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1 - 7 March 2001
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Left: women's demonstration against the British; right: Doria Shafik with members of the executive council of Bint Al-Nil Union
Speaking for the other half
Qasim Amin (1863-1908) is often credited for having been the first, at the dawn of the 20th century, to address the question of women's role in society. His detractors often contend that he was only prompted in this endeavour by the Duc d'Harcourt's criticism regarding the seclusion of women and their resulting ignorance. Piqued, Amin published two volumes on the emancipation of women, which have become classics of feminist literature. They also triggered an impassioned debate between reformists and traditionalists, which has lasted to this day.
While Amin advocated the reform of women's status, two prominent nationalists, Talaat Harb (1867-1941 and Mustafa Kamel (1874-1908), opposed these ideas as alien to Egyptian tradition. Talaat Harb went so far as to claim that "the emancipation of women was just another [colonialist] plot to weaken the Egyptian nation and disseminate immorality and decadence in its society." Women themselves were to be neither seen nor heard, although one should point out the emergence during this period of a timid "feminine press," which broached the subject of women's rights indirectly and infrequently. More importantly, educated women of the upper classes dared to join their voices to those of the reformists. Soon, however, a number of school-educated middle-class women began to write about their personal experiences and demand increased education for females and better conditions for women in the family.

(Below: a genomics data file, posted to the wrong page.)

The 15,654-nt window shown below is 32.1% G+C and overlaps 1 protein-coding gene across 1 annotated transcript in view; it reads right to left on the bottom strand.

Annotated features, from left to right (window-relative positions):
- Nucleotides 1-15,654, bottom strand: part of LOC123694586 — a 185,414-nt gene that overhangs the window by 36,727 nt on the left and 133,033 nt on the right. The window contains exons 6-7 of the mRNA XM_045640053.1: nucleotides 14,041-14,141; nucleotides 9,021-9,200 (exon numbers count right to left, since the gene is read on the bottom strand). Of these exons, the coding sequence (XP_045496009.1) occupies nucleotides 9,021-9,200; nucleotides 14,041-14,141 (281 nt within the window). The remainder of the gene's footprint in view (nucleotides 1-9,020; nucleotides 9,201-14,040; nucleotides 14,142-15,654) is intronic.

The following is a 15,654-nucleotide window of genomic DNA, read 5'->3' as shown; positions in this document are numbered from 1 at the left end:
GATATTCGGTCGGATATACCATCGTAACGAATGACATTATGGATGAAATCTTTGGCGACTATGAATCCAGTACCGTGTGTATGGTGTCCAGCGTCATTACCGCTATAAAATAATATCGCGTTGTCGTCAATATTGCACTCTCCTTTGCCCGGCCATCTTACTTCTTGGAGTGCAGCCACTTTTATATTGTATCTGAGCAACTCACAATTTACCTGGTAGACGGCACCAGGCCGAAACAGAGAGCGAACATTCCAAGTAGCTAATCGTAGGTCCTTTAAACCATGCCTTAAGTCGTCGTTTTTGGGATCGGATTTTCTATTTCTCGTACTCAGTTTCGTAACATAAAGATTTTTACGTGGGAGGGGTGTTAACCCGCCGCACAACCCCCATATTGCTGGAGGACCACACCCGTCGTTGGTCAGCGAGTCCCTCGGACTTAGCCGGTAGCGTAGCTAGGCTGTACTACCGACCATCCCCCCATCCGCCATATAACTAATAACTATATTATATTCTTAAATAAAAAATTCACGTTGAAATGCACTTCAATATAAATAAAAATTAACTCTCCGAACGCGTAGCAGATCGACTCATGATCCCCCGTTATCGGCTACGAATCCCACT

One such woman was Malak Hefni Nassef, who wrote many articles for newspapers and magazines under the pen name of Bahithat Al-Badia. In 1909, she delivered the first lecture in a series by and for women only, at the Umma Party club. It was published the following year as part of a collection of her essays under the title Al-Nisa'iyat. Nassef ended her talk with a set of 10 demands, which she sent two years later to the Egyptian Congress in Heliopolis, an all-male nationalist assembly.
"If I had the right to legislate," wrote Bahithat Al-Badiya, "I would decree":